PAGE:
Chekhov - Gusev
The ship was not rocking and Pavel Ivanitch was more cheerful.
He was no longer ill-humoured. His face had a boastful, defiant,
mocking expression. He looked as though he wanted to say: "Yes,
in a minute I will tell you something that will make you split
your sides with laughing." The little round window was open and
a soft breeze was blowing on Pavel Ivanitch. There was a sound
of voices, of the plash of oars in the water. . . . Just under
the little window someone began droning in a high, unpleasant
voice: no doubt it was a Chinaman singing.
"Here we are in the harbour," said Pavel Ivanitch, smiling
ironically. "Only another month and we shall be in Russia. Well,
worthy gentlemen and warriors! I shall arrive at Odessa and from
there go straight to Harkov. In Harkov I have a friend, a
literary man. I shall go to him and say, 'Come, old man, put
aside your horrid subjects, ladies' amours and the beauties of
nature, and show up human depravity.' "
For a minute he pondered, then said:
"Gusev, do you know how I took them in?"
"Took in whom, Pavel Ivanitch?"
"Why, these fellows. . . . You know that on this steamer there
is only a first-class and a third-class, and they only allow
peasants -- that is the rift-raft -- to go in the third. If you
have got on a reefer jacket and have the faintest resemblance to
a gentleman or a bourgeois you must go first-class, if you
please. You must fork out five hundred roubles if you die for
it. Why, I ask, have you made such a rule? Do you want to raise
the prestige of educated Russians thereby? Not a bit of it. We
don't let you go third-class simply because a decent person
can't go third-class; it is very horrible and disgusting. Yes,
indeed. I am very grateful for such solicitude for decent
people's welfare. But in any case, whether it is nasty there or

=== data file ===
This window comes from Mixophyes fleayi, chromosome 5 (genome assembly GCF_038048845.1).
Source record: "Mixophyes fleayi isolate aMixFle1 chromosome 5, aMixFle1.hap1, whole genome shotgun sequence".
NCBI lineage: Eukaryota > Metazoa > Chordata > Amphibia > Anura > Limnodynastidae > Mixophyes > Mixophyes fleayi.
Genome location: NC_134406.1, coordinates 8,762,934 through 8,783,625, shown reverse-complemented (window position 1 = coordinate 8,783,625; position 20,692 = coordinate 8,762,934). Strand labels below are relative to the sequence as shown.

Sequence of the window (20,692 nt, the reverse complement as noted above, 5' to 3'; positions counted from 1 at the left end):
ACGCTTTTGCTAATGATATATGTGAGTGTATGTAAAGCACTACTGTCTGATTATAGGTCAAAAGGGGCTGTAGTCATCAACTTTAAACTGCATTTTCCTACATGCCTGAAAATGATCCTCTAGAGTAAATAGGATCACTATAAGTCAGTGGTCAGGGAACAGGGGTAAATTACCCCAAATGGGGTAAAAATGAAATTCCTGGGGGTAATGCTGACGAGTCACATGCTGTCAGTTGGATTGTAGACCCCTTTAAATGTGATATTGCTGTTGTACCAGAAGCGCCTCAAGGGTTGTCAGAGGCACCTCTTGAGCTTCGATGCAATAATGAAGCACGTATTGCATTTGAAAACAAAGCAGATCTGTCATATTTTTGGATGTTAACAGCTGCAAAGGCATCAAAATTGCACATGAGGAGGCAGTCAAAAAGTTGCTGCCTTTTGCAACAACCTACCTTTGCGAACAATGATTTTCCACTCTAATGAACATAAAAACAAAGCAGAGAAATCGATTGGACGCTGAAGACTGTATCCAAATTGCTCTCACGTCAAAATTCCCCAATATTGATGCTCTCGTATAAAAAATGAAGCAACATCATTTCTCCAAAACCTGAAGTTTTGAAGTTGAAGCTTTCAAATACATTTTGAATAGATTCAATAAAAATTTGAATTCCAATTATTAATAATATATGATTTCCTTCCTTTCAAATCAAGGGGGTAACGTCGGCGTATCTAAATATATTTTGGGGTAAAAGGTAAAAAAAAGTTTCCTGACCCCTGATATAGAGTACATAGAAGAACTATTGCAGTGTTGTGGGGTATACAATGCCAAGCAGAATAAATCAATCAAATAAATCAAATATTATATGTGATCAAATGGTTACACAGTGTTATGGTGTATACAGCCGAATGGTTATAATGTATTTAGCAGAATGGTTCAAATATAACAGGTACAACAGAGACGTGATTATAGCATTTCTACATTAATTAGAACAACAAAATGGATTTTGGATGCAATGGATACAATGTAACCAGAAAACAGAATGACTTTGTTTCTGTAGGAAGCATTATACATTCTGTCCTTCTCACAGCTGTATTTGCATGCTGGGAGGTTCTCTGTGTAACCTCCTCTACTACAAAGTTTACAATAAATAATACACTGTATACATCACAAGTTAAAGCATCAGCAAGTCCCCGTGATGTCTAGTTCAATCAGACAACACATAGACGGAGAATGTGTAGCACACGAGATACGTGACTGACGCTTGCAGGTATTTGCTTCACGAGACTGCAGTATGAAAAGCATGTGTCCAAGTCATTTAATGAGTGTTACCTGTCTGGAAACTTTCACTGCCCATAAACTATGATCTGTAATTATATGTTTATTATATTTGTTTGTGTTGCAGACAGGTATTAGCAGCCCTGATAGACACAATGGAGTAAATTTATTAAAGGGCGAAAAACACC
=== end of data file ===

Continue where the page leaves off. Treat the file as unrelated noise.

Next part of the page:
nice, five hundred roubles I haven't got. I haven't pilfered
government money. I haven't exploited the natives, I haven't
trafficked in contraband, I have flogged no one to death, so
judge whether I have the right to travel first-class and even
less to reckon myself of the educated class? But you won't catch
them with logic. . . . One has to resort to deception. I put on
a workman's coat and high boots, I assumed a drunken, servile
mug and went to the agents: 'Give us a little ticket, your
honour,' said I. . . ."
"Why, what class do you belong to?" asked a sailor.
"Clerical. My father was an honest priest, he always told the
great ones of the world the truth to their faces; and he had a
great deal to put up with in consequence."
Pavel Ivanitch was exhausted with talking and gasped for breath,
but still went on:
"Yes, I always tell people the truth to their faces. I am not
afraid of anyone or anything. There is a vast difference between
me and all of you in that respect. You are in darkness, you are
blind, crushed; you see nothing and what you do see you don't
understand. . . . You are told the wind breaks loose from its
chain, that you are beasts, Petchenyegs, and you believe it;
they punch you in the neck, you kiss their hands; some animal in
a sable-lined coat robs you and then tips you fifteen kopecks
and you: 'Let me kiss your hand, sir.' You are pariahs, pitiful
people. . . . I am a different sort. My eyes are open, I see it
all as clearly as a hawk or an eagle when it floats over the
earth, and I understand it all. I am a living protest. I see
irresponsible tyranny -- I protest. I see cant and hypocrisy --
I protest. I see swine triumphant -- I protest. And I cannot be
suppressed, no Spanish Inquisition can make me hold my tongue.
No. . . . Cut out my tongue and I would protest in dumb show;
shut me up in a cellar -- I will shout from it to be heard half
a mile away, or I will starve myself to death that they may have
another weight on their black consciences. Kill me and I will
haunt them with my ghost. All my acquaintances say to me: 'You
are a most insufferable person, Pavel Ivanitch.' I am proud of
such a reputation. I have served three years in the far East,
and I shall be remembered there for a hundred years: I had rows
with everyone. My friends write to me from Russia, 'Don't come
back,' but here I am going back to spite them . . . yes. . . .
That is life as I understand it. That is what one can call
Gusev was looking at the little window and was not listening. A
boat was swaying on the transparent, soft, turquoise water all
bathed in hot, dazzling sunshine. In it there were naked
Chinamen holding up cages with canaries and calling out:
"It sings, it sings!"
Another boat knocked against the first; the steam cutter darted
by. And then there came another boat with a fat Chinaman sitting
in it, eating rice with little sticks.
Languidly the water heaved, languidly the white seagulls floated
"I should like to give that fat fellow one in the neck," thought
Gusev, gazing at the stout Chinaman, with a yawn.
He dozed off, and it seemed to him that all nature was dozing,
too. Time flew swiftly by; imperceptibly the day passed,
imperceptibly the darkness came on. . . . The steamer was no
longer standing still, but moving on further.